Nestled in a nice suburb, where all eyes are on all of the town’s citizens, a gruesome murder happens. The book switches between perspectives as well as time periods and police depositions, which helped to keep the plot moving. Most of the characters seem like they could be guilty, and the reader is strung along until the very end to learn who the real killer is.

The Last Woman in the Forest } Diane Les Becquets | www.deniseadelek.com

The Last Woman in the Forest by Diane Les Becquets
4.5 out of 5 stars, out 1/22/2019

Living a life relatively isolated from other people, Marian works with trained dogs to track and monitor endangered species in pockets across the country. When on assignment in rural Montana, she falls for her mentor and colleague, Tate. Tate has a domineering personality, and he makes Marian feel like he can give her the world.

This story is set against four very graphic murders by an at-large serial killer in the vicinity, and some of Tate’s actions give Marian cause for concern. After his untimely death on assignment in Washington State, Marian begins to questions the things she thought were true.

I loved that this book featured a forensic psychologist who was developing profiles of the women who were murdered, as well as the potential suspect. I learned a lot from these chapters, as well as about tracking endangered species!  This book kept me guessing until the end, and I really enjoyed it.

Freefall | Jessica Barry | www.deniseadelek.comFreefall by Jessia Barry
3.5 out of 5 stars, out 1/31/2019

Freefall tells the story of an estranged mother-daughter duo (Maggie and Allison) in the wake of a plane crash that is thought to have taken the life of Allison and her fiance. Maggie feels that more than a few things are amiss, and is in denial that her daughter is actually dead. Allison’s body was not found at the scene of the crash, and even though the two have not spoken in years, Maggie feels that Allison is still out there.

Allison’s side of the story alternates between telling the tale of her survival, and how she got into the situation. Overall, a good page turner that kept me going from start to finish.

 

What books are you looking forward to most in 2019? Tell me in a comment below!

 

beauty & lifestyle

Last-Minute Gift Guide

We’ve all been there. You forgot about the 7th Christmas party that you were invited to, you need a hostess gift, or you’re struggling to find some goodies for your coworkers in the eleventh hour.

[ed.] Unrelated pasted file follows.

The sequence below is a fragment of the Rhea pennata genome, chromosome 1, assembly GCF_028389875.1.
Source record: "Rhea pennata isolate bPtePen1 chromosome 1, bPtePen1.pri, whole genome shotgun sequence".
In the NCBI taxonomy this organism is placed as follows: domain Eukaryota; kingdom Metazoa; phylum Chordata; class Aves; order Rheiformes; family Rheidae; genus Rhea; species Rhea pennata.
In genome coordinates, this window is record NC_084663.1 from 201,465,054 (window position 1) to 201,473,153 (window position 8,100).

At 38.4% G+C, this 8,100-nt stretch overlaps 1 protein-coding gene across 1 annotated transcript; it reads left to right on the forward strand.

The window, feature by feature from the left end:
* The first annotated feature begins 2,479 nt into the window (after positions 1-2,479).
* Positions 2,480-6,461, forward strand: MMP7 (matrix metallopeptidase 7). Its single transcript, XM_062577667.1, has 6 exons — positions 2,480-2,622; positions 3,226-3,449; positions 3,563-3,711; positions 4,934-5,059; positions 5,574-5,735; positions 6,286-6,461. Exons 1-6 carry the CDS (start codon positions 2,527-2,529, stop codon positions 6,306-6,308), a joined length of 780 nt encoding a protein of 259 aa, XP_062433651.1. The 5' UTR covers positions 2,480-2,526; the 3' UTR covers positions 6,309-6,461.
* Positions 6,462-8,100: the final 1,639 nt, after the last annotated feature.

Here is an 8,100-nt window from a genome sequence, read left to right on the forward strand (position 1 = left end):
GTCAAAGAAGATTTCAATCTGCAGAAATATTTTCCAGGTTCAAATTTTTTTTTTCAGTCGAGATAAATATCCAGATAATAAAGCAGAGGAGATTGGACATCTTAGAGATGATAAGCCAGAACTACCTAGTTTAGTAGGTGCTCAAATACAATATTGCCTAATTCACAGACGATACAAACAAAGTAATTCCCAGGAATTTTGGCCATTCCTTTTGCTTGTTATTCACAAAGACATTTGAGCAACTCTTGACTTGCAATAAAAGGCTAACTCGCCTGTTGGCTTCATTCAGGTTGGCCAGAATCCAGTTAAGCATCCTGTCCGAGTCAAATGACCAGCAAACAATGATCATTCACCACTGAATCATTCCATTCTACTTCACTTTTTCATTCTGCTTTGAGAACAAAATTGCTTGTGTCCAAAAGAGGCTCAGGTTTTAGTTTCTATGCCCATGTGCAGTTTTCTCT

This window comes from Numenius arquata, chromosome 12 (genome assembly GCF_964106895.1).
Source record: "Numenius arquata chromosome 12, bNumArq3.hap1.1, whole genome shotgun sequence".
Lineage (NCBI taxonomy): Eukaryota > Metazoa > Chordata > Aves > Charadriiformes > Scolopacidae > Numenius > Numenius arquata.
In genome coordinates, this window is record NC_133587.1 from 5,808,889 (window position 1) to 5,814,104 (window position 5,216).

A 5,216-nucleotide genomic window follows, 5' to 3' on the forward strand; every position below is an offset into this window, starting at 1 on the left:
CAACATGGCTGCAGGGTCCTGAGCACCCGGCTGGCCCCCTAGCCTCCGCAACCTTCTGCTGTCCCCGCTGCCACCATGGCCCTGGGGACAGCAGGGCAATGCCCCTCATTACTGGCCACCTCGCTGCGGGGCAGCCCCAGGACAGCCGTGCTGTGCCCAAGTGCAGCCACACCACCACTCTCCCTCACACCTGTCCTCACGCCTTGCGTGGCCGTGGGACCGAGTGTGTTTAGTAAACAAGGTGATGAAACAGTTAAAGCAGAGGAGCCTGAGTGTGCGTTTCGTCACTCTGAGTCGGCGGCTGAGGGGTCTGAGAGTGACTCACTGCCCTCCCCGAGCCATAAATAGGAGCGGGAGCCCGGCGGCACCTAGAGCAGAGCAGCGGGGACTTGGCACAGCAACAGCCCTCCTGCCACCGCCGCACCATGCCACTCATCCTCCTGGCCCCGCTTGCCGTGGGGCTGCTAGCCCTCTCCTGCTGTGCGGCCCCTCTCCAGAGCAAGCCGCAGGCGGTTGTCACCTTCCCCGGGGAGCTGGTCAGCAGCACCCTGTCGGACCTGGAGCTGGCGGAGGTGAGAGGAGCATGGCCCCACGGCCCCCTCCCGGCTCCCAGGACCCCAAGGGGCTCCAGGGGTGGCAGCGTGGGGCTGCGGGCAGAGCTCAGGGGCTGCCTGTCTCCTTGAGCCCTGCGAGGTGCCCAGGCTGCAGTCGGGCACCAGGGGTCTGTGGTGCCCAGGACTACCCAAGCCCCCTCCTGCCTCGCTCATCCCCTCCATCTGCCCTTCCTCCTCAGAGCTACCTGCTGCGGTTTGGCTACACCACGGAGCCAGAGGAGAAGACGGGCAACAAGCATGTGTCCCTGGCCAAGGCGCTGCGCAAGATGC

While I’m all for shopping local and shopping small, sometimes Amazon Prime same-day shipping is second to none. When you’re in full-on Grinch mode and don’t want to set foot in another store, ordering from the comfort of your warm house without having to talk to another human is key.

Stay tuned for my favorite small business picks, but in the meantime here are some Denise-tested and approved choices to save the day!

Amazon Gift Ideas

Wristology Rose Gold watch | What Do You Meme game | Kendra Scott Elisa necklace | Bridgewater Candles Sweet GraceCozy pullover | Le Pen 30-Pack

 

 

Uncategorized

November Update

It’s been a moment or two since my last post, and as I sit down to write this I’m coming up with exactly zero good excuses as to why I haven’t been posting… rather than come up with a good story, here’s what I have been up to:

Trying (and succeeding) to eat healthier
Back in August, I bit the bullet and admitted that counting my macros was not for me. I downloaded the Weight Watchers app, and after seeing my mom almost effortlessly lose 25 lbs over the summer, I decided to give it a go! I consider myself a reformed candy queen now, which is saying something, and I’ve cut out alcohol during the week. It’s easy to be accountable, but also to eat/drink out in moderation. The programming is definitely worth checking out, and with their new re-brand, this is not the Weight Watchers of the 1990s.

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Taking advantage of weekend getaways
A few weekends ago, my husband and our friends took advantage of Nashville only being a few hours down the road and took a weekend trip. Lately a lot of our trips have involved flying somewhere warm when it’s cold, but there are so many great cities within driving distance from the Midwest. We’ve really been feeling a trip out to Kansas City to check out the brewery scene out there, and I’ve been dying to make an Art Deco pilgrimage out to Detroit. Anywhere else we should add to our list?

Beau and Delaney

Doubling the four-legged fun
We rescued the sweetest little angel, Delaney, last month from a rescue that is based out of the boarding and training business we take Beau to. Delaney had been found by animal control more than a year earlier and pulled in by the kennel’s rescue. Our timid, shy girl had been kicking it at the kennel living her best life, but was not fond of going to adoption events. The rescue had thought she would be the perfect kennel mascot, but when she tore her ACL playing (lol), they thought it might be good for her to have a forever home. Beau and Delaney are old friends from day care, and she’s fit right in at our house. She’s come out of her shell a ton and is the sweetest little couch potato around.